who spied An Ching coming, suddenly began to sing
most vigorously. Chang broke off and vanished,
leaving Nelly standing in the middle of the court foolishly
looking at the wall.
‘Whatever is the matter?’
An Ching asked when she had hobbled into the court.
‘What are you looking at?’
‘Nothing,’ said Nelly; ‘at least
he’s gone now.’
‘Who? What do you mean?’ exclaimed
‘The Christian I mean Chang.’
An Ching was more and more puzzled, and looked at
Nelly in wonder.
At length Nelly said, ’Come
and sit down and I’ll tell you all about it.’
They both sat down on the bench near
the wall, and Nelly told her tale to the astonished
An Ching, or rather she half told it, for just as she
was in the middle of it Ku Nai-nai came shouting for
that lazy An Ching to come indoors.
You may be sure that An Ching made
haste to finish up her work after they had all eaten
their mid-day meal. She and Nelly got out to the
court alone, and Nelly was able to finish the exciting
story. An Ching was too surprised to offer any
advice. She agreed, however, that Little Yi must
know at once, and when that young lady joined them
she was told the wonderful news of the man in the
next compound who was willing to help them to get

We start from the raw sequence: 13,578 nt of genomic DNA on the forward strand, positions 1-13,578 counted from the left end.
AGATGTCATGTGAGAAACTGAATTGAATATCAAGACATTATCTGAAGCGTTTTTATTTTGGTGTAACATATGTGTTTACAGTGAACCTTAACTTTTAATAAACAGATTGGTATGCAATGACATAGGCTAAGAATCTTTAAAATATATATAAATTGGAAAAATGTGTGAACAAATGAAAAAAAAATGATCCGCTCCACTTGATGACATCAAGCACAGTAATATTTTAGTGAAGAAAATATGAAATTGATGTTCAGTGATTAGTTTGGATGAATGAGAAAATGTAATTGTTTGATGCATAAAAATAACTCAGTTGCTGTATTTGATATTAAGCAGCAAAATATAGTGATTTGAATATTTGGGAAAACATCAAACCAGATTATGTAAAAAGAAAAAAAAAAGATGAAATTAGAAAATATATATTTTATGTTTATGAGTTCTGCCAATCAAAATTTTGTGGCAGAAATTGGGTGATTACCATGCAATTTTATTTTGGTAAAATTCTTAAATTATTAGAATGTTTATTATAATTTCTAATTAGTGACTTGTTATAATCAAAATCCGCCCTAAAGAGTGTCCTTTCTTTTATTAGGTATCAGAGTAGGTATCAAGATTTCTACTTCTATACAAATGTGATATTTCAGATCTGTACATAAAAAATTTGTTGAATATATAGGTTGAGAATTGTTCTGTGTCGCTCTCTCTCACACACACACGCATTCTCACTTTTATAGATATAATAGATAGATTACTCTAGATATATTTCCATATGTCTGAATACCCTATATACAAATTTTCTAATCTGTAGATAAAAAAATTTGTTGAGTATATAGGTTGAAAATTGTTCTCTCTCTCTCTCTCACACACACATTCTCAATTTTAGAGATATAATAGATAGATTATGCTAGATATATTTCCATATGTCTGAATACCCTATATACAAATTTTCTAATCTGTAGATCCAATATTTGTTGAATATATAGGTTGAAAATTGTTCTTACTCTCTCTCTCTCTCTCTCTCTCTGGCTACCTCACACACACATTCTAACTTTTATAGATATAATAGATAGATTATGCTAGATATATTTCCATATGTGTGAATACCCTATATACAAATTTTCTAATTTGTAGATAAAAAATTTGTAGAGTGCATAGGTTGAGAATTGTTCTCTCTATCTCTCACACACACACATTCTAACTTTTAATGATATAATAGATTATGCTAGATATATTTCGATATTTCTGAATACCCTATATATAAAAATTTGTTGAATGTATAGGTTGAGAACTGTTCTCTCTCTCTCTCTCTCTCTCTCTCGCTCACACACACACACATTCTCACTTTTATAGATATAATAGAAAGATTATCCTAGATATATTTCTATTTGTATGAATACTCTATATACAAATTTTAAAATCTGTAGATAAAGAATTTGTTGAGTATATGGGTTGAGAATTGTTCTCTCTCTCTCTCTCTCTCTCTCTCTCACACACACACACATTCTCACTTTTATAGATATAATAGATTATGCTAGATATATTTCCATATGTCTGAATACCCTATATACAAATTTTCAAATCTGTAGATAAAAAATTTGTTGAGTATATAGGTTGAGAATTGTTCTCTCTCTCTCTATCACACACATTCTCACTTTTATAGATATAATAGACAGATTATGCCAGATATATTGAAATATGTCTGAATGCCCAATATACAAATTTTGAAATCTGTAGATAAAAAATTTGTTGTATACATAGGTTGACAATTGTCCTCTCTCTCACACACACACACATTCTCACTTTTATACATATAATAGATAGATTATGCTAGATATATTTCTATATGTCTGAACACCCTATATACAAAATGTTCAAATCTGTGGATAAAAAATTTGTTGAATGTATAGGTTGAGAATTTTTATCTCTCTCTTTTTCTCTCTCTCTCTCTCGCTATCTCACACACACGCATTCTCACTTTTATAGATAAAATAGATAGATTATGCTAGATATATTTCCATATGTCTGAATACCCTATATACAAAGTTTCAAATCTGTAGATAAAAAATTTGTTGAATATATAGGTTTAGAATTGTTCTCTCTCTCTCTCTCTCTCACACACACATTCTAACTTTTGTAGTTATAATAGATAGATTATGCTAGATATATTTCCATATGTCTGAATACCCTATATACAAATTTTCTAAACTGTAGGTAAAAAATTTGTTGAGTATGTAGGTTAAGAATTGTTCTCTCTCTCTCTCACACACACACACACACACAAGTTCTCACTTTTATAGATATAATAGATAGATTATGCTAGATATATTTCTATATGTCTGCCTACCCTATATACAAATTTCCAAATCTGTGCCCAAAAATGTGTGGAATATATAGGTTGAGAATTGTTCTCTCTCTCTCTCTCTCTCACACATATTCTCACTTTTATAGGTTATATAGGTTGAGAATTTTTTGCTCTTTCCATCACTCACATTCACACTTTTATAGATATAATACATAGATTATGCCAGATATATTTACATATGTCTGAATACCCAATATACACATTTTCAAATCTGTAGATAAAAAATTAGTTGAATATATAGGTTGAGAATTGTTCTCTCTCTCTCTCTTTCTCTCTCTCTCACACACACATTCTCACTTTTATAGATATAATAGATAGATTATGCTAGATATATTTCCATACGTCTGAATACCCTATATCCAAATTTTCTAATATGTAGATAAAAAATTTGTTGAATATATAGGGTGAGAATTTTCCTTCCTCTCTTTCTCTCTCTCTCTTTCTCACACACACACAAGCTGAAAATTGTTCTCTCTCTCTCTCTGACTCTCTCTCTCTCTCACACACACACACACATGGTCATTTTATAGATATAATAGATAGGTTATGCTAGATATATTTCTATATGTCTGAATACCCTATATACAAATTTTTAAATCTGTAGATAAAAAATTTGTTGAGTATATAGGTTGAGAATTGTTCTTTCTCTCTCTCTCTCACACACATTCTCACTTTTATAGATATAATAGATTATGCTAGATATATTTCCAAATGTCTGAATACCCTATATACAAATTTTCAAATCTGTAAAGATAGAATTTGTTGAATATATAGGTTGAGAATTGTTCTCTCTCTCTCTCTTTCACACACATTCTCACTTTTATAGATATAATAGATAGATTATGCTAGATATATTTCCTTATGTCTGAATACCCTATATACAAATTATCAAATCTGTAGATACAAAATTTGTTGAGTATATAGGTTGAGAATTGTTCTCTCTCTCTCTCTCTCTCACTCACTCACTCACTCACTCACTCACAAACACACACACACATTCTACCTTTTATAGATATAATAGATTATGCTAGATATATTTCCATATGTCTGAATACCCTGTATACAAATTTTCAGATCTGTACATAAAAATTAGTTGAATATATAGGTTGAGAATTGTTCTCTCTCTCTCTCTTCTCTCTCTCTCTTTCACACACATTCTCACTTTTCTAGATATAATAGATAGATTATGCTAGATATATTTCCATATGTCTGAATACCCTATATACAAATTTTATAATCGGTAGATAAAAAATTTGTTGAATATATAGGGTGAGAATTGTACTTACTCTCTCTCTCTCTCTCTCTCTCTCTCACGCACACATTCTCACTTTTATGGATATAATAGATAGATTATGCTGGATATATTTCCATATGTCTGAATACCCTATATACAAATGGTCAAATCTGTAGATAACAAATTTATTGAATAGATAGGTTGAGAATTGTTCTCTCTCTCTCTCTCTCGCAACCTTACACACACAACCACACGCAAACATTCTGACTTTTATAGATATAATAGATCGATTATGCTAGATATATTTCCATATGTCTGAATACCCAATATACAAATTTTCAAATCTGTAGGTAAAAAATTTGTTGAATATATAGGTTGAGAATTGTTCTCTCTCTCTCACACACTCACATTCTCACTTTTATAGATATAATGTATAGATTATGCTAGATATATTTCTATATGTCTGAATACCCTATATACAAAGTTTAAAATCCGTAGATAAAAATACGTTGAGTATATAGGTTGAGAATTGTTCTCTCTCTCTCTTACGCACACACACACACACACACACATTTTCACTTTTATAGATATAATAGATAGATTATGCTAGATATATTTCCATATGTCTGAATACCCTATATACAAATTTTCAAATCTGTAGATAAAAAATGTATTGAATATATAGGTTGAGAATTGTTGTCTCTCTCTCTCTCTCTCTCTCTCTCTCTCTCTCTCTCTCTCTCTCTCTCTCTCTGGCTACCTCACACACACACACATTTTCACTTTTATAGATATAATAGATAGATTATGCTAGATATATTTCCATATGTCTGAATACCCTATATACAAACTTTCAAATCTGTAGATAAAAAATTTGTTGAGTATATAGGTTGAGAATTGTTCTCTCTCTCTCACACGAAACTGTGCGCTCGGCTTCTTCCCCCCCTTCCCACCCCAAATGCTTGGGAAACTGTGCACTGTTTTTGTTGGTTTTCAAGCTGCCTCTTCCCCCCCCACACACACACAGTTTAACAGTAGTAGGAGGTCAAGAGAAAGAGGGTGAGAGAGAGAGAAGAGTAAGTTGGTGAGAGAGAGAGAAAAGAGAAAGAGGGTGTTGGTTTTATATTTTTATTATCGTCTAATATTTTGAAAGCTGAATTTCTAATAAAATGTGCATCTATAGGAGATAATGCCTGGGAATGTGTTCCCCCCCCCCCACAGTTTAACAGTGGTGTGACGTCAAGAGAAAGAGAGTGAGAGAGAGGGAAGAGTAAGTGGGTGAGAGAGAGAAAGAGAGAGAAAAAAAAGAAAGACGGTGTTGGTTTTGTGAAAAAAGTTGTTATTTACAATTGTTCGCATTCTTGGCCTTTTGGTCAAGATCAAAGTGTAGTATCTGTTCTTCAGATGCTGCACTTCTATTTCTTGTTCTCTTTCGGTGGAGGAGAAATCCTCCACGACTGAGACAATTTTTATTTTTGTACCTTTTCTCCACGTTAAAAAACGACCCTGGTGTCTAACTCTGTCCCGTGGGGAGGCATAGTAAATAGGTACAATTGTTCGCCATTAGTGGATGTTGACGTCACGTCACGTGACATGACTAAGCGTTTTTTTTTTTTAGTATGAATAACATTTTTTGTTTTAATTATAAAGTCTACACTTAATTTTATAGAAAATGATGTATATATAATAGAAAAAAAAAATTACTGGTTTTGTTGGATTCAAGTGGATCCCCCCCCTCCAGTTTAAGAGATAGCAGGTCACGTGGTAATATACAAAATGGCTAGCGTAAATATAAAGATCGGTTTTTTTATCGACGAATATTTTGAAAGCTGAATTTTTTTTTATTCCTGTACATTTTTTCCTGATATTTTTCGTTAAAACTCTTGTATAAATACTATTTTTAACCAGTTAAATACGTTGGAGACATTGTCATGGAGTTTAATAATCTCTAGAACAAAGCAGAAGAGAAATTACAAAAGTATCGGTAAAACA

Little Yi was quite as enthusiastic
about it as was possible to a Chinese girl. She
wanted Nelly to throw over some red paper at once to
call Chang, but An Ching said that as Ku Nai-nai had
already been smoking and dozing some time, she might
call them at any moment, so it was decided that they
should wait until next day, and throw over the paper
as soon as ever Ku Nai-nai was comfortably settled
on the kang with her pipe.
Poor An Ching! she hated the thought
of being left behind, and was dreadfully disappointed
when she heard that Chang had said he could not take
her; but she promised to do nothing to hinder their
flight in any case. There was one thing she did
not want to do, though, and that was to talk to Chang
over the wall unless his wife were there. ’You
must see him first, Nelly,’ she said, ’and
tell him to send up his wife to talk to me, or else
get two ladders. It would not be at all proper
for me to speak to a strange man alone. Respectable
Chinese young women never do that.’ Nelly
saw no objection, though she thought An Ching was foolish,
and it was decided that she and Little Yi should receive
Chang next day.